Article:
This is yet another post on the repercussions of the Comprehensive Spending Review and its implications for the NHS. It’s been interesting that since the review was published there has been more press comment on the belief that the NHS is going to run out of money than any of the public services that were actually cut. This is a genuinely puzzling psychology.
I spent a small part of the week with a theatre company. The Arts Council has announced 30% cuts for most of the organisations that the Council funds. The larger national organisations suffer 15% but the smaller regional companies suffer twice that amount. The organisation is looking at ways of developing its productions rather than cutting them.
But most of the last week has been spent with the NHS. Much of it spent looking at whether the ‘real increase for next year’ is going to be a REAL increase at all. Whether the money taken from the budget for social care coupled with the use of the Treasury Deflator means that the NHS budget has actually been cut by 1% or so.
I am sure this does matter – after all 1% is a billion pounds, but when you are surrounded by a public sector that is being cut by 26%; when the navy is building an aircraft carrier that for years will have no planes on it (technically of course this will not be an aircraft carrier but a floating football pitch), the NHS is really doing OK when compared to others.
If in, 14 months time, we have thousands of people waiting for hip replacements for more than 6 months; if at the time there are 10 hospitals who cant pay the wages, and if there are 20 PCTs preparing to hand on half a billion pounds of debt to GP commissioners, then the public are going to wonder what planet the NHS lives on. It’s true that people will blame the government, but many of them will look at the NHS and think that this organisation is really troubled.
I took part of a breakfast seminar meeting that was on TV. Not BBC1 , not even BBC6, but a thousand or so people watching Policy TV. We had a panel that were there to discuss how the NHS was going to cope at the same time with financial pressures and a reform programme over the next 18 months. Most people were very gloomy.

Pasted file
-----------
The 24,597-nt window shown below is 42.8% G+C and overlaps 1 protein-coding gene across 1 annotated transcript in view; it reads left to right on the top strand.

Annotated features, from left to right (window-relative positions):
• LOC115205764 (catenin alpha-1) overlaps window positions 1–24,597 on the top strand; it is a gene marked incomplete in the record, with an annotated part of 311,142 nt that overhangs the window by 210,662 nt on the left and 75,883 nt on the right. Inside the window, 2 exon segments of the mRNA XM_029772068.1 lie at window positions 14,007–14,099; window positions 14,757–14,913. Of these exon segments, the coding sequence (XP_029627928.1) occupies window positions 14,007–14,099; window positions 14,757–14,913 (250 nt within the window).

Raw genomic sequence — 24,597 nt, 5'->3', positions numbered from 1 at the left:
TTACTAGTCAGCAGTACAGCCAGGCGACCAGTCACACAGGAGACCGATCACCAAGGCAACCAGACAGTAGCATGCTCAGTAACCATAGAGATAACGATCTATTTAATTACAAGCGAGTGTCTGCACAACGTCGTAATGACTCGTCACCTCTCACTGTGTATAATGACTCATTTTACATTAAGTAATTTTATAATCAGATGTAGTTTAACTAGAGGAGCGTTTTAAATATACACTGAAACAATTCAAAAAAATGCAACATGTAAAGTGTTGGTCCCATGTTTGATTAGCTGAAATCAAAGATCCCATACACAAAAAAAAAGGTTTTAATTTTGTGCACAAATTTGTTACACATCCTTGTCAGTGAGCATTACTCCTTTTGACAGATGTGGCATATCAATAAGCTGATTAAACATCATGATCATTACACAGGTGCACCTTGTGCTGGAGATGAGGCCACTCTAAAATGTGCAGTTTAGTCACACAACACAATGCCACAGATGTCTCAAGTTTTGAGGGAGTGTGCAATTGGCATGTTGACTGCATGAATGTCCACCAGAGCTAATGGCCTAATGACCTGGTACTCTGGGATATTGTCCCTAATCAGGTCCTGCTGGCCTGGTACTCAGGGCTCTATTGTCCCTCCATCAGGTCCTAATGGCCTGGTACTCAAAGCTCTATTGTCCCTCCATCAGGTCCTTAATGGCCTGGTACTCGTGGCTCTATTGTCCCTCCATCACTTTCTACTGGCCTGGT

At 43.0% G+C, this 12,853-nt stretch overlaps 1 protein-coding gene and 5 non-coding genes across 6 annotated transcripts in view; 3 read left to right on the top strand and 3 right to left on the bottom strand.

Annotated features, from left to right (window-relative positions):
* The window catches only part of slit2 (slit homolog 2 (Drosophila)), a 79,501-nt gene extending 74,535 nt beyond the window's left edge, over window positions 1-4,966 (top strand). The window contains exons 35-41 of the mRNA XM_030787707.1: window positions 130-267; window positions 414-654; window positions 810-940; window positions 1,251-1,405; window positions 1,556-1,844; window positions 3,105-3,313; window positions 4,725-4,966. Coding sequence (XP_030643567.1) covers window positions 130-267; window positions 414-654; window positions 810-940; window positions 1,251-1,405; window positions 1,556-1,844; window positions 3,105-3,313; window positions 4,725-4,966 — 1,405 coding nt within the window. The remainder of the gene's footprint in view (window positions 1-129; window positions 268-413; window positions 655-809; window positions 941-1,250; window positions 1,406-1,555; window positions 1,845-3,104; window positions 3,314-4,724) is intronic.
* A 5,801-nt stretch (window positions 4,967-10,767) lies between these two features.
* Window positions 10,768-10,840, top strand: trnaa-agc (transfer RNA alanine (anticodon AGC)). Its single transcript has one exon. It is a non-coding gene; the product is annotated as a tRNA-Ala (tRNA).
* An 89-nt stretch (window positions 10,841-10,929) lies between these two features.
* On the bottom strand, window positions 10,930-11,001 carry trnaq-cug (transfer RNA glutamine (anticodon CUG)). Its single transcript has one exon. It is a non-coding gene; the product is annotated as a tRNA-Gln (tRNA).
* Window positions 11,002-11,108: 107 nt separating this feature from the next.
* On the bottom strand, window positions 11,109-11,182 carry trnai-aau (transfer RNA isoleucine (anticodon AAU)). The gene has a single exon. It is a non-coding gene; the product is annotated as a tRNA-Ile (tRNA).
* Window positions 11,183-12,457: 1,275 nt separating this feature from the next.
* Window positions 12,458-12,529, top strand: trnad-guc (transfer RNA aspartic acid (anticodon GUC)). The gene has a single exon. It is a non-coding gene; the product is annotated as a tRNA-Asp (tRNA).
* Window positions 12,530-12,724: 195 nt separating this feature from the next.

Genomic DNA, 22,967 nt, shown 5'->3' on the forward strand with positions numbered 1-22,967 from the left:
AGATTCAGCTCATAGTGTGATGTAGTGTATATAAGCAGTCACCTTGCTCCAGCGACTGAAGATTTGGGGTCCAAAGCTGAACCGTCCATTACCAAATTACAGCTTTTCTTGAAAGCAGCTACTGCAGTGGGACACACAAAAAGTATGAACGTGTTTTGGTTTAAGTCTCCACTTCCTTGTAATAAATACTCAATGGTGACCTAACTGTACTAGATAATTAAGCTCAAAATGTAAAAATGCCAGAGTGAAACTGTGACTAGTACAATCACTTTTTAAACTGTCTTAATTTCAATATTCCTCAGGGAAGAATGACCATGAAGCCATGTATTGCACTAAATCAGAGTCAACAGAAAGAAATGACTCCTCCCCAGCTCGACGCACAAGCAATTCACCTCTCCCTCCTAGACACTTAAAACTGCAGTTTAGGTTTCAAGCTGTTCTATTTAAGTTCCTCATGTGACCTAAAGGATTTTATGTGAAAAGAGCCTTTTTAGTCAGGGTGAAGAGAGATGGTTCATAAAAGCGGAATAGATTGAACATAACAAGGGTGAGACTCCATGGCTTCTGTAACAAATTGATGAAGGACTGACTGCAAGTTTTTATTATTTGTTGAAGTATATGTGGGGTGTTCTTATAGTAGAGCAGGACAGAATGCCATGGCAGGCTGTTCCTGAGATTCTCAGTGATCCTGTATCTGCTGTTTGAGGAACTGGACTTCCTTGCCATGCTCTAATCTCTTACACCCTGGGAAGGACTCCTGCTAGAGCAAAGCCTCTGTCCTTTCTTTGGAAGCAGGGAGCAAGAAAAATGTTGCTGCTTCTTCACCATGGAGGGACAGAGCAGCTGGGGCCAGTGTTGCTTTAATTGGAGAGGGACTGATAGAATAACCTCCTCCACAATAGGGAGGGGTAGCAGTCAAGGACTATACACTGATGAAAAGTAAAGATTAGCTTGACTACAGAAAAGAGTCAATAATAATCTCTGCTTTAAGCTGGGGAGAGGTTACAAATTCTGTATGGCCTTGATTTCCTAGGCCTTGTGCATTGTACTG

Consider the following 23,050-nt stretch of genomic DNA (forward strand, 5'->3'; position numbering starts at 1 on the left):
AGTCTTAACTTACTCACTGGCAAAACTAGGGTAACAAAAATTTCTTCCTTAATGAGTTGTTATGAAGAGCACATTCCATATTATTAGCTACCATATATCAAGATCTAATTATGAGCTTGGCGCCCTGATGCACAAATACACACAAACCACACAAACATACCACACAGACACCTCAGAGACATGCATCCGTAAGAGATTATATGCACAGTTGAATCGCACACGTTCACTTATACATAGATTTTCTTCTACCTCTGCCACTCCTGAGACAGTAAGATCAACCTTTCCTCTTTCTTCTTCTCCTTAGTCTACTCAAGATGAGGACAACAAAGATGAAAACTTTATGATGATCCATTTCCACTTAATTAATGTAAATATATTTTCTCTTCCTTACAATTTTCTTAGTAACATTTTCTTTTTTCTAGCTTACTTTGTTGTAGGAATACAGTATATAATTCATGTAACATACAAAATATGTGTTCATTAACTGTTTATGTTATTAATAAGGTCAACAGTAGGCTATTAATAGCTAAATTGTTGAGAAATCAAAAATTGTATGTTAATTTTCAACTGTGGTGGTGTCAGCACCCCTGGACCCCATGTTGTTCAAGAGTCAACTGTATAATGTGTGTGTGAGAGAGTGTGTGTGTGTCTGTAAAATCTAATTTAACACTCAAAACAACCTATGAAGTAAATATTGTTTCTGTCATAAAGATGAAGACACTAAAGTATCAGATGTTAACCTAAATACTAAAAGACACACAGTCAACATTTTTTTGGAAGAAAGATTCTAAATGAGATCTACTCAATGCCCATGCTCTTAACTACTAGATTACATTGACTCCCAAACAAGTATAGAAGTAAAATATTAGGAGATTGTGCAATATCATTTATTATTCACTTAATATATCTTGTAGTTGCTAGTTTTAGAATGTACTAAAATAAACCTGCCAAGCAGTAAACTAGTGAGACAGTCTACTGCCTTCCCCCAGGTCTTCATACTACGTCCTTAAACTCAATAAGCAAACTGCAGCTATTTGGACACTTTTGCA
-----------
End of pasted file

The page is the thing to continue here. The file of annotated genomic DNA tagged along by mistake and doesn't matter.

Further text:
Nick Bosanquet has the long term perspective which is to predict that the NHS is now facing its fifth financial crisis where it runs out of money. .He even predicts when this is really going to hit – on November 1st 2011 (Best not to get really ill next autumn).
He feels that the NHS does not have the flexibility in its organisations and relationships to really save the £20 Billion that needs to be saved over the next 5 years. Most of the panel and the audience agreed with him. Of the audience he was the only person who felt that GP commissioning would actually work and in that belief he made a very important point about scale.
The problem for the NHS is that it is used to talking in such large sums of money that no one can really comprehend them. It really doesn’t mean much to the general public to say that we spend over £100 billion on the NHS. It doesn’t really mean much to say that we need to save £20 billion over 4 years. Similarly when the cancer drugs fund is set up for £200 million people saying it’s not enough is, at best, odd.
It’s not just that these enormous sums of money are beyond real human comprehension. We have got used to talking about the economics of the NHS with sums of money that have no meaning. The danger is that therefore money has no meaning. .
From the other end of the telescope, GPs will be interested in an extra £71,000 for an improved service for people with diabetes, an extra £35,000 for a re-enablement service for the frail elderly.
Those of us from the land of BIG see these sums of money as too small to bother with. The land of BIG thinks it is vital that GPs learn to talk in tens of millions of pounds – then they will be serious players.
But this is probably the wrong way round. Everyone in the NHS needs to recognise that for most people tens of thousands of pounds is a lot of money. We need people to manage health economics that think in terms of these sums of money and not in only multiples of tens of millions.
The benefits that will spring from any new economics of health care will be accrued in parcels of tens of thousands of pounds. The NHS will only thrive if it learns to accrue improvements in efficiency by saving tens of thousands of pounds, tens of thousands of times.
It may be that GPs will understand that better than all the DH finance experts.
It is just not possible to really comprehend, and therefore achieve, savings of £20 billion in one go.